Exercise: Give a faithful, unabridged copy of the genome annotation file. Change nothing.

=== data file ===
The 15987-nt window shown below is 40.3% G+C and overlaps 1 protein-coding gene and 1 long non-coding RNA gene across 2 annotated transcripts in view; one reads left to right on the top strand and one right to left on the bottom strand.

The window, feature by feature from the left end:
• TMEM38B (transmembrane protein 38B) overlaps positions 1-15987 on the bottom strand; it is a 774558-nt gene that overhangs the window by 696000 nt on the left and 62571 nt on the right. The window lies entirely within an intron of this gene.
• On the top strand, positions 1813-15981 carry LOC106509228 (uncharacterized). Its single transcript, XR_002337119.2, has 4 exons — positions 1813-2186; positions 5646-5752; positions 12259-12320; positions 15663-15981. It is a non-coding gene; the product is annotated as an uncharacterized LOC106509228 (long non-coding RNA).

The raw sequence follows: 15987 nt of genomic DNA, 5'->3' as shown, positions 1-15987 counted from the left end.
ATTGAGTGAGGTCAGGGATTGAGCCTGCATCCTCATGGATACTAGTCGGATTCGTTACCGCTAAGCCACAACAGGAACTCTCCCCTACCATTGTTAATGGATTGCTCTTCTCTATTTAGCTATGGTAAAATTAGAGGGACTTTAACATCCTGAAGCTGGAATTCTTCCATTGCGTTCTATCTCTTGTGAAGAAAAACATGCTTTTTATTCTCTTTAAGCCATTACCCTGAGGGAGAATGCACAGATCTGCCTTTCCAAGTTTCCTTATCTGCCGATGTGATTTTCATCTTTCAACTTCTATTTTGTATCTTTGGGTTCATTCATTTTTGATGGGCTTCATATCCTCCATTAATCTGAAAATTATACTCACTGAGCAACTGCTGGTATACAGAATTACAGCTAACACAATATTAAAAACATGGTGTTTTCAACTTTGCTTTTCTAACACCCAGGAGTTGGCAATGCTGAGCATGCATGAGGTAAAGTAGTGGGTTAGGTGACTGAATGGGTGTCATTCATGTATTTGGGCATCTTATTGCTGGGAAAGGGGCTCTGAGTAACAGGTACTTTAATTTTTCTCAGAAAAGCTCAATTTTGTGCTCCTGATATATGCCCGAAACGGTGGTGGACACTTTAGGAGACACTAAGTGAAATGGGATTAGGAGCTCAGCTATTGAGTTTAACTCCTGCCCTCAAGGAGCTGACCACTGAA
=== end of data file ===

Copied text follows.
The 15987-nt window shown below is 40.3% G+C and overlaps 1 protein-coding gene and 1 long non-coding RNA gene across 2 annotated transcripts in view; one reads left to right on the top strand and one right to left on the bottom strand.

The window, feature by feature from the left end:
• TMEM38B (transmembrane protein 38B) overlaps positions 1-15987 on the bottom strand; it is a 774558-nt gene that overhangs the window by 696000 nt on the left and 62571 nt on the right. The window lies entirely within an intron of this gene.
• On the top strand, positions 1813-15981 carry LOC106509228 (uncharacterized). Its single transcript, XR_002337119.2, has 4 exons — positions 1813-2186; positions 5646-5752; positions 12259-12320; positions 15663-15981. It is a non-coding gene; the product is annotated as an uncharacterized LOC106509228 (long non-coding RNA).

The raw sequence follows: 15987 nt of genomic DNA, 5'->3' as shown, positions 1-15987 counted from the left end.
ATTGAGTGAGGTCAGGGATTGAGCCTGCATCCTCATGGATACTAGTCGGATTCGTTACCGCTAAGCCACAACAGGAACTCTCCCCTACCATTGTTAATGGATTGCTCTTCTCTATTTAGCTATGGTAAAATTAGAGGGACTTTAACATCCTGAAGCTGGAATTCTTCCATTGCGTTCTATCTCTTGTGAAGAAAAACATGCTTTTTATTCTCTTTAAGCCATTACCCTGAGGGAGAATGCACAGATCTGCCTTTCCAAGTTTCCTTATCTGCCGATGTGATTTTCATCTTTCAACTTCTATTTTGTATCTTTGGGTTCATTCATTTTTGATGGGCTTCATATCCTCCATTAATCTGAAAATTATACTCACTGAGCAACTGCTGGTATACAGAATTACAGCTAACACAATATTAAAAACATGGTGTTTTCAACTTTGCTTTTCTAACACCCAGGAGTTGGCAATGCTGAGCATGCATGAGGTAAAGTAGTGGGTTAGGTGACTGAATGGGTGTCATTCATGTATTTGGGCATCTTATTGCTGGGAAAGGGGCTCTGAGTAACAGGTACTTTAATTTTTCTCAGAAAAGCTCAATTTTGTGCTCCTGATATATGCCCGAAACGGTGGTGGACACTTTAGGAGACACTAAGTGAAATGGGATTAGGAGCTCAGCTATTGAGTTTAACTCCTGCCCTCAAGGAGCTGACCACTGAA